Staff satisfaction and organisational performance: evidence from a longitudinal secondary analysis of the NHS staff survey and outcome data
Health Services and Delivery Research
BackgroundThe search for causal links between human resource management (HRM) and organisational performance has dominated academic and practitioner debates for many years. However, much of this work comes from contexts outside health care and/or the UK.ObjectivesThis study tested the later stages of a well-established HRM model, testing whether or not there was evidence of causal links between staff experience and intermediate (staff) and final (patient and organisational) outcomes, and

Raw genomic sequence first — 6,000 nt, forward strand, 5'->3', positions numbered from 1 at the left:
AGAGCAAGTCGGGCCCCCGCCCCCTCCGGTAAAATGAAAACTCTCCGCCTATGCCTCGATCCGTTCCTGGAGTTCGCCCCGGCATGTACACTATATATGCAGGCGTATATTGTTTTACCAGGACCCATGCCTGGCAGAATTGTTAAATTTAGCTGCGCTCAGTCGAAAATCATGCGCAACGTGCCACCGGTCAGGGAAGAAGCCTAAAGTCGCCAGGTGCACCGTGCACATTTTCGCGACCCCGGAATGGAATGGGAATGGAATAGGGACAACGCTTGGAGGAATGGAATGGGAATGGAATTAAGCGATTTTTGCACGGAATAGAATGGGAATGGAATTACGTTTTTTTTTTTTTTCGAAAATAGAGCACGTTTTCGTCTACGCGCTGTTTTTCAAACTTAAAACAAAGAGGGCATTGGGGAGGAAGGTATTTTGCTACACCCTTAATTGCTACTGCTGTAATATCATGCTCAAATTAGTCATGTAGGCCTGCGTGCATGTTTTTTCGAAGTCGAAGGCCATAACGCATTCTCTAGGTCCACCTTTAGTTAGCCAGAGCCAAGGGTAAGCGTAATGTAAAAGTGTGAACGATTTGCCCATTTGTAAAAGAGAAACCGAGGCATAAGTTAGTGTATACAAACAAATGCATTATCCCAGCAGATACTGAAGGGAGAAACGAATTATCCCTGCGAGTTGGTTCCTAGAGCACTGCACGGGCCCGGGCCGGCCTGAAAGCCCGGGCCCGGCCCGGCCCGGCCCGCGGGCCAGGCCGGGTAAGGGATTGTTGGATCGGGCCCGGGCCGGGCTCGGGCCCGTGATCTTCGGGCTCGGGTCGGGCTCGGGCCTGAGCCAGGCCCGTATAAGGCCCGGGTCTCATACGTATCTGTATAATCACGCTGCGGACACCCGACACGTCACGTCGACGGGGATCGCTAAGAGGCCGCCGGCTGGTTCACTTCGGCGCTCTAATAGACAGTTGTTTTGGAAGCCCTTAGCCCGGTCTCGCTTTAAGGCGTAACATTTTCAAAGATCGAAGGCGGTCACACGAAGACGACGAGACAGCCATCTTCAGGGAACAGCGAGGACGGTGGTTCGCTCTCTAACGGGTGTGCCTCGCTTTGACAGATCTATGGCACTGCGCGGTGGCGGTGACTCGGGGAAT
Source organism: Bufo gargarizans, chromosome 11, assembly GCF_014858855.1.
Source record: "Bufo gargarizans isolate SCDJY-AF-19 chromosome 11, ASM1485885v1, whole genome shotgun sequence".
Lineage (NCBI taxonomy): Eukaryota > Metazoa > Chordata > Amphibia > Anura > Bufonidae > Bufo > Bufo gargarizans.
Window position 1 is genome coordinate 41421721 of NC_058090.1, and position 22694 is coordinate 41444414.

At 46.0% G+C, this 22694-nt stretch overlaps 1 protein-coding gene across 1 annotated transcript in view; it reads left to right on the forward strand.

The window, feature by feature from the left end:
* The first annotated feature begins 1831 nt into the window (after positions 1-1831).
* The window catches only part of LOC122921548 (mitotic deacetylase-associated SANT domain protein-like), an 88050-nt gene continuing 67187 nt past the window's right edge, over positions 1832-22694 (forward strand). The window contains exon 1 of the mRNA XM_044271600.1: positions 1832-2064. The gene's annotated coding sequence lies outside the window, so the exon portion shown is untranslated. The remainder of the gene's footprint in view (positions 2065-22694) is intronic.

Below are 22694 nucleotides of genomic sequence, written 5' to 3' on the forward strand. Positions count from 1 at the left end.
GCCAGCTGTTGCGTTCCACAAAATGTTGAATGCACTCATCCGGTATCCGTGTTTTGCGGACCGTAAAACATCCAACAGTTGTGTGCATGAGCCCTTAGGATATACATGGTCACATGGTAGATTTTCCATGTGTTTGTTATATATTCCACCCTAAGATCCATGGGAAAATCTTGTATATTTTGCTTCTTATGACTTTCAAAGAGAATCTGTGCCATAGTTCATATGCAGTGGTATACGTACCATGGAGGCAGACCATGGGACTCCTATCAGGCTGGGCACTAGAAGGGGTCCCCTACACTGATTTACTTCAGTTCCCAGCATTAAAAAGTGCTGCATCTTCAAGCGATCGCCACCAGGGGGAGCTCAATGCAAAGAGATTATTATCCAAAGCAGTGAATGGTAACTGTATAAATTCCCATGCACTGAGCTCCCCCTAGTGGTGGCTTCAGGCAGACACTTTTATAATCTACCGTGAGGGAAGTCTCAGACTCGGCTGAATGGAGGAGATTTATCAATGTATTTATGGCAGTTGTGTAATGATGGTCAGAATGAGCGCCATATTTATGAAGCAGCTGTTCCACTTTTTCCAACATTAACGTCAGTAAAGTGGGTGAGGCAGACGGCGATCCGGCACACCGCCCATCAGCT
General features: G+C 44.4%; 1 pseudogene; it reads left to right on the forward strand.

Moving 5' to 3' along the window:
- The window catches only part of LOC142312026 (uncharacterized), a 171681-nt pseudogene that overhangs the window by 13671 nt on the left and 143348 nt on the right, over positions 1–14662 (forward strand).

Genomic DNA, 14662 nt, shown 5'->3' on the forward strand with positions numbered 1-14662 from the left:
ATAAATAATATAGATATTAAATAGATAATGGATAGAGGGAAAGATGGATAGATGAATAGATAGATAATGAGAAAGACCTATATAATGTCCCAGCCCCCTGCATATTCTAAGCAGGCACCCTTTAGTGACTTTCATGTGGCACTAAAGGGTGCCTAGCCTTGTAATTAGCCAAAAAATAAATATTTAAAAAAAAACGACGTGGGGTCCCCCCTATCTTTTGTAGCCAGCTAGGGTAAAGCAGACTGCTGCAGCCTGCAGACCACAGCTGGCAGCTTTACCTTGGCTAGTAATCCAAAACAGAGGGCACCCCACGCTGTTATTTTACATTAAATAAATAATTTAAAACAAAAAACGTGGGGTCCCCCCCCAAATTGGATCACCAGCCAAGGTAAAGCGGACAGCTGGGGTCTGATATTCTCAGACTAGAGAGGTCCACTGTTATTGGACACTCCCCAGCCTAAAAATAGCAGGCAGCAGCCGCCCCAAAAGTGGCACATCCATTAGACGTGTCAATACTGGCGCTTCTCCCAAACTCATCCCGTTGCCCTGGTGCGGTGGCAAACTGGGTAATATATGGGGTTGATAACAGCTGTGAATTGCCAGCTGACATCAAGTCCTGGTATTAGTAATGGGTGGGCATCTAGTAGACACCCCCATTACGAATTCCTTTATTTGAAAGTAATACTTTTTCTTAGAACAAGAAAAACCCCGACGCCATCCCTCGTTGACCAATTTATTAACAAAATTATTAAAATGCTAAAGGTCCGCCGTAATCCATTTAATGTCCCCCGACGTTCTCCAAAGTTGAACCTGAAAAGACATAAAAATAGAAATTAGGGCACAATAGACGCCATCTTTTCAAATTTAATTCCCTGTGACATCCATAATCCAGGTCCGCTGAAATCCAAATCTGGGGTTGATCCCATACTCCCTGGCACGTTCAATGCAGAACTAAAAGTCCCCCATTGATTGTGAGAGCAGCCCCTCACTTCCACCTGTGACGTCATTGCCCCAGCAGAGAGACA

... or not these differed in parts of the NHS. We used large-scale longitudinal secondary data sets in order to answer these questions in a thorough way.Data sourcesSearches were conducted using Health Management Information Consortium, MEDLINE, PsycINFO, Social Sciences Citation Index and EBSCOhost(from inception to May 2012).MethodsStaff experience data came from the national NHS staff surveys of 2009, 2010 and 2011, with trust-level measures of staff absenteeism, turnover, patient satisfaction, mortality and infection rates gathered from the same NHS years. Several analytical methods were used, including multilevel analysis, mediated regression, latent growth curve modelling and cross-lagged correlation analysis.ResultsIn general, the pattern was that better staff experiences are associated with better outcomes for employees and patients. Multilevel analysis found that the positive effects of staff perceiving equal opportunities on employee outcomes were especially strong, as were the negative effects of aggression and discrimination. Organisational-level analysis showed that better staff experiences (particularly those associated with better well-being and better job design, and more positive attitudes about the organisation generally) were linked to lower levels of absenteeism and greater patient satisfaction. There was some evidence that the relationship with absenteeism is causal, although the causal link with patient satisfaction was less clear-cut. Some relationships between staff experience and turnover, and some between staff experience and patient mortality, were also found (and a few with infection rates), with longitudinal analysis comparatively unclear about the direction of causality. Although many staff experiences were associated with absenteeism and patient satisfaction, these effects were not mediated and the reason staff experiences are linked to patient satisfaction appears to be separate from the link with absenteeism. In general, there is no single group of staff (or geographical region) for which staff experiences are the most important. However, nurses' experiences generally had the strongest effects on absenteeism, followed by medical/dental staff. Few clear or explainable patterns for other staff group effects were found. Absenteeism was most readily predicted by staff experience in the West Midlands. Two Action Learning Sets of managers, and patient and public involvement representatives broadly supported the emerging findings of the factors that seemed to be important indicators of staff satisfaction and organisational outcomes.LimitationsThe relatively blunt nature of the data used meant that conclusions about the direction of causality were less clear. More specific limitations included that we had to limit outcome variables to those that were available already, that many variables were available for acute trusts, and that we could not break down data further within trusts or years.ConclusionsOverall, the research confirmed many expected links between staff experiences and outcomes, providing support for that part of the overall HRM model in the NHS. However, conclusions about the direction of causality were less clear (except for absenteeism). This is probably due in part to the relatively blunt nature of the data used. Future research may involve the careful evaluation of interventions designed to improve staff experience on more specific groups of staff, and the continued use of secondary data sources, such as those used in this report, to answer more specific, theoretically driven questions.FundingThe National Institute for Health Research Health Services and Delivery Research programme.